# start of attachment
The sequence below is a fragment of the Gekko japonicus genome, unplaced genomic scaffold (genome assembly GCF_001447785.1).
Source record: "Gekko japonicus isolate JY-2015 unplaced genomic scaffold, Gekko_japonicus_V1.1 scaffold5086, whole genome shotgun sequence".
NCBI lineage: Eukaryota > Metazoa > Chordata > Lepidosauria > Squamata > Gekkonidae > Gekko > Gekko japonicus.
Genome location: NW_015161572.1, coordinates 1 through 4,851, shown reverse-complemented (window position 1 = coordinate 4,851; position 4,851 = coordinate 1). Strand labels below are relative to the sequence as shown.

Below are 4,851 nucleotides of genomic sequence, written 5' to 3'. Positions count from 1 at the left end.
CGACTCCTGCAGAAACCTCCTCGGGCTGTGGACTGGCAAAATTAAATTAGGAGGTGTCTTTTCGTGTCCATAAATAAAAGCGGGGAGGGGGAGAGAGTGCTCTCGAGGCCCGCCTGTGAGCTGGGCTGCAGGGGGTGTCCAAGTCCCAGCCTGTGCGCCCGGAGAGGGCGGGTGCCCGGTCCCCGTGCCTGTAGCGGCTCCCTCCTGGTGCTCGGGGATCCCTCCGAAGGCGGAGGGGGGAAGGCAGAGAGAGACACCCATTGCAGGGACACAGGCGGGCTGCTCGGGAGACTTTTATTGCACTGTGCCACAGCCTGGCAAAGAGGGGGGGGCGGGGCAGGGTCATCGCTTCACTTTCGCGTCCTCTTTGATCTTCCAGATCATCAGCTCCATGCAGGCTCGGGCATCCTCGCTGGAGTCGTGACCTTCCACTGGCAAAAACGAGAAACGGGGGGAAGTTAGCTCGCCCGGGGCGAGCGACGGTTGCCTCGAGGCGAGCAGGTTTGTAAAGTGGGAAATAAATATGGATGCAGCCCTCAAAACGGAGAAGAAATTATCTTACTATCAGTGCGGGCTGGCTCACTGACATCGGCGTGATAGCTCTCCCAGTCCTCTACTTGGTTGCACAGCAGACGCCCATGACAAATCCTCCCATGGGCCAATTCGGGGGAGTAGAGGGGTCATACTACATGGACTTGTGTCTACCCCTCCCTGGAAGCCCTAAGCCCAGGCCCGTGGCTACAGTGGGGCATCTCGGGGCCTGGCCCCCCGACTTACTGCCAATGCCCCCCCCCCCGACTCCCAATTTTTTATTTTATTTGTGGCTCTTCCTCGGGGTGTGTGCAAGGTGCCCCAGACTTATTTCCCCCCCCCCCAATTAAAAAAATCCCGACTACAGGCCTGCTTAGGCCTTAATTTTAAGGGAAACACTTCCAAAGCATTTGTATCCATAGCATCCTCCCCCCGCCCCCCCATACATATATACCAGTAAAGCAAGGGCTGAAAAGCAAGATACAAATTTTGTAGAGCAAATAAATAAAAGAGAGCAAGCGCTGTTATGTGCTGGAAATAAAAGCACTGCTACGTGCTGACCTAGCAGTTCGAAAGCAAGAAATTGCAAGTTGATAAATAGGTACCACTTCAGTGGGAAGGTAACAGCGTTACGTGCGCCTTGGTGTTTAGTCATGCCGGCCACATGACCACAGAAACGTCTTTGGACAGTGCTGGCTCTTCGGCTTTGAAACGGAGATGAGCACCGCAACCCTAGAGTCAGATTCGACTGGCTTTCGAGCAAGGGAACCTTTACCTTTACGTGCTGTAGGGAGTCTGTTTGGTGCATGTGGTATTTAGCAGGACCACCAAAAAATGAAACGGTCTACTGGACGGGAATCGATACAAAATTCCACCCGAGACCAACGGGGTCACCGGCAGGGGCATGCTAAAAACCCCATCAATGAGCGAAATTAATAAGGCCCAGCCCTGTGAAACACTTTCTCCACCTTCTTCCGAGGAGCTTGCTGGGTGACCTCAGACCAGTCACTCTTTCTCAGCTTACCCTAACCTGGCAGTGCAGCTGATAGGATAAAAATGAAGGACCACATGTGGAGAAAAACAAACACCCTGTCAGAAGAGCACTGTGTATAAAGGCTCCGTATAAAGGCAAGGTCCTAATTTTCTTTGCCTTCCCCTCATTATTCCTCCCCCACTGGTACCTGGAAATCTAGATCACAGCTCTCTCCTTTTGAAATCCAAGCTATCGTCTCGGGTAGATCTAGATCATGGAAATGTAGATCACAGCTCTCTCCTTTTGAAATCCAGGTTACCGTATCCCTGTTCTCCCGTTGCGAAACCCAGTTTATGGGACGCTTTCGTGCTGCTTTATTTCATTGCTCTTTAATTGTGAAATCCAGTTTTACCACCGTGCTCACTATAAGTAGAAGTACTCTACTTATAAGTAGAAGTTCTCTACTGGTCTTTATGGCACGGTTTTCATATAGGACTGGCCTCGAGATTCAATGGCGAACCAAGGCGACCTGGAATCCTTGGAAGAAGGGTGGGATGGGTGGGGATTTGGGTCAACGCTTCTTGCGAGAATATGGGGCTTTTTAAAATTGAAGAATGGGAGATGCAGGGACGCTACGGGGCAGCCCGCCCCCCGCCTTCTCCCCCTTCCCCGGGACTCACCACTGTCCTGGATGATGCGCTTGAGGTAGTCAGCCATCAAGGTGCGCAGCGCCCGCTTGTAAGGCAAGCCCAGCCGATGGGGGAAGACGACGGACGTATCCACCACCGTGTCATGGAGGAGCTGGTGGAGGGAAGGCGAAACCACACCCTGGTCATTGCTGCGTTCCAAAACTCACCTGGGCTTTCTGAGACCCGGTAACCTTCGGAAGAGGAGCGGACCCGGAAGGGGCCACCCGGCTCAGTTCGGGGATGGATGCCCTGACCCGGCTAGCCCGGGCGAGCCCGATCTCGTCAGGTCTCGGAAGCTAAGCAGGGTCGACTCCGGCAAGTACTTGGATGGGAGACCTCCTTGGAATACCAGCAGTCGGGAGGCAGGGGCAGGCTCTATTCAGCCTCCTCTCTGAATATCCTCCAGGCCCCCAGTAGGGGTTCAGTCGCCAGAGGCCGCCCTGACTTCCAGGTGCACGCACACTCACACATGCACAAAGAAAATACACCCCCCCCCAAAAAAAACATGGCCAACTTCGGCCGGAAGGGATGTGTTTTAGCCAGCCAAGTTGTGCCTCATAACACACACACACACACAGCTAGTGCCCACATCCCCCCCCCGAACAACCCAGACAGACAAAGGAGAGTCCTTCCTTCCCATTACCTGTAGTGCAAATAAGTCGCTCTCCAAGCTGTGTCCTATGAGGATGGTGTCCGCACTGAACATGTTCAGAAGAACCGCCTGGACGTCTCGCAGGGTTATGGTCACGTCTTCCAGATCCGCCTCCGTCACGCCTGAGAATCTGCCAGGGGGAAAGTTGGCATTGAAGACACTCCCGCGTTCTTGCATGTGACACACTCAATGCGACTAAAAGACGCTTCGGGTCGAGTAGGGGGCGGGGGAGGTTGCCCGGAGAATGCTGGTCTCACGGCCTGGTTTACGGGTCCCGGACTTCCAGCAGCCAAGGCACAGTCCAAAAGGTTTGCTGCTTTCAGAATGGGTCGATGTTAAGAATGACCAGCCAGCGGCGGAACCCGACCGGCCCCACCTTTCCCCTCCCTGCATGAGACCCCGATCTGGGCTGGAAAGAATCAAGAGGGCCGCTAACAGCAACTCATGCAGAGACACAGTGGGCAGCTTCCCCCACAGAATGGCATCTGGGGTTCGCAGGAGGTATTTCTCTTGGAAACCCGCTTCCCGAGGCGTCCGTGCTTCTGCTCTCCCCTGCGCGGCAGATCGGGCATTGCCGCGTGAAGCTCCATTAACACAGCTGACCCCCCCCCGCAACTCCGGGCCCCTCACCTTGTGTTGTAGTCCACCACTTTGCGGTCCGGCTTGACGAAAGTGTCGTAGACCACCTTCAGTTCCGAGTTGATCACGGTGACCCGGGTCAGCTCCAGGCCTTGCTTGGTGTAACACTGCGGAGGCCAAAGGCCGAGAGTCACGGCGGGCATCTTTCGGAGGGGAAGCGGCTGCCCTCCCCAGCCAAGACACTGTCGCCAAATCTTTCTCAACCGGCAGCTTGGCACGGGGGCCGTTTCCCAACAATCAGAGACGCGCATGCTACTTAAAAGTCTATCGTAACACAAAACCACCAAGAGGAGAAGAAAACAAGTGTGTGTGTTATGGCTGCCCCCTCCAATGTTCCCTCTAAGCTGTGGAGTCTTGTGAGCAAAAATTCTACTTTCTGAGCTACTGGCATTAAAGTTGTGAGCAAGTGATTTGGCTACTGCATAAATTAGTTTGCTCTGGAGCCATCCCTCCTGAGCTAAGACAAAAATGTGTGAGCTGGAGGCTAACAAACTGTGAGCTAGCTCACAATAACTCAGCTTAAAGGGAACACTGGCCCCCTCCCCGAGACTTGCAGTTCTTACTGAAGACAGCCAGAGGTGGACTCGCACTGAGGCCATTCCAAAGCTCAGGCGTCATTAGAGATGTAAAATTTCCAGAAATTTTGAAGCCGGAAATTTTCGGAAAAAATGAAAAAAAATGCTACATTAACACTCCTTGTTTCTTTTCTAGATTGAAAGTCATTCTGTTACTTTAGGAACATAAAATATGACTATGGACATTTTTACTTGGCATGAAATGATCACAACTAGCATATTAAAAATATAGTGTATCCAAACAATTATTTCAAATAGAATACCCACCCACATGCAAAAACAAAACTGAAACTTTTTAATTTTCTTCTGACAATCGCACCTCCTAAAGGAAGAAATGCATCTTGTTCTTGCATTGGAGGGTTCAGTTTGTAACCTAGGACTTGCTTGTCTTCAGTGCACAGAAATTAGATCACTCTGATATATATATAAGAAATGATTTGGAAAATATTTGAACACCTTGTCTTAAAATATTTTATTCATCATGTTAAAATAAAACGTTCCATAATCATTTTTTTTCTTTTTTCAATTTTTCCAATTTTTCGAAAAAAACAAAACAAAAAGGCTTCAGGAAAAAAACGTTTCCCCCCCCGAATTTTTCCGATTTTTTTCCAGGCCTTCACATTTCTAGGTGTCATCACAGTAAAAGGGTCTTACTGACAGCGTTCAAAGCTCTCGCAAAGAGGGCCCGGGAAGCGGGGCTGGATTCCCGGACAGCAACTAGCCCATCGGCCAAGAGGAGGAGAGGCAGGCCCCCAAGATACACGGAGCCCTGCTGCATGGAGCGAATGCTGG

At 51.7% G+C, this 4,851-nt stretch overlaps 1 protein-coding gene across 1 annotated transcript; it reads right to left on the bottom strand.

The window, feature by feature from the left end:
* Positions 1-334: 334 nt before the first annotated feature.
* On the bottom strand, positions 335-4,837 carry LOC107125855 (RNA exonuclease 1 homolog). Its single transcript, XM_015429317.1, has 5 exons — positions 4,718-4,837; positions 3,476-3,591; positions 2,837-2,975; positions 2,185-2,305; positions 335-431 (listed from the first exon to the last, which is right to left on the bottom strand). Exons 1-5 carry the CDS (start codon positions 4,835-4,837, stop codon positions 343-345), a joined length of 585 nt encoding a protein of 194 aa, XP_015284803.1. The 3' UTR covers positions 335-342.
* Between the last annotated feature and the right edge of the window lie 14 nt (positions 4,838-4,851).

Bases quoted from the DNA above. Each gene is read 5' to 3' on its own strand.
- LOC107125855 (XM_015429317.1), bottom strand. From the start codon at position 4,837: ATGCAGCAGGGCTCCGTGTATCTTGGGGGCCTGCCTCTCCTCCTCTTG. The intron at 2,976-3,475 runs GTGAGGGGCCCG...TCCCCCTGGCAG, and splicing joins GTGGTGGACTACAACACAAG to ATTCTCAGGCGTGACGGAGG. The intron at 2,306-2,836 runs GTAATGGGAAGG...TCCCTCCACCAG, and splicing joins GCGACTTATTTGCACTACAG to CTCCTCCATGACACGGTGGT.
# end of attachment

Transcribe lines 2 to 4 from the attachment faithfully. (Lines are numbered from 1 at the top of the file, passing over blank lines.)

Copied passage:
Source record: "Gekko japonicus isolate JY-2015 unplaced genomic scaffold, Gekko_japonicus_V1.1 scaffold5086, whole genome shotgun sequence".
NCBI lineage: Eukaryota > Metazoa > Chordata > Lepidosauria > Squamata > Gekkonidae > Gekko > Gekko japonicus.
Genome location: NW_015161572.1, coordinates 1 through 4,851, shown reverse-complemented (window position 1 = coordinate 4,851; position 4,851 = coordinate 1). Strand labels below are relative to the sequence as shown.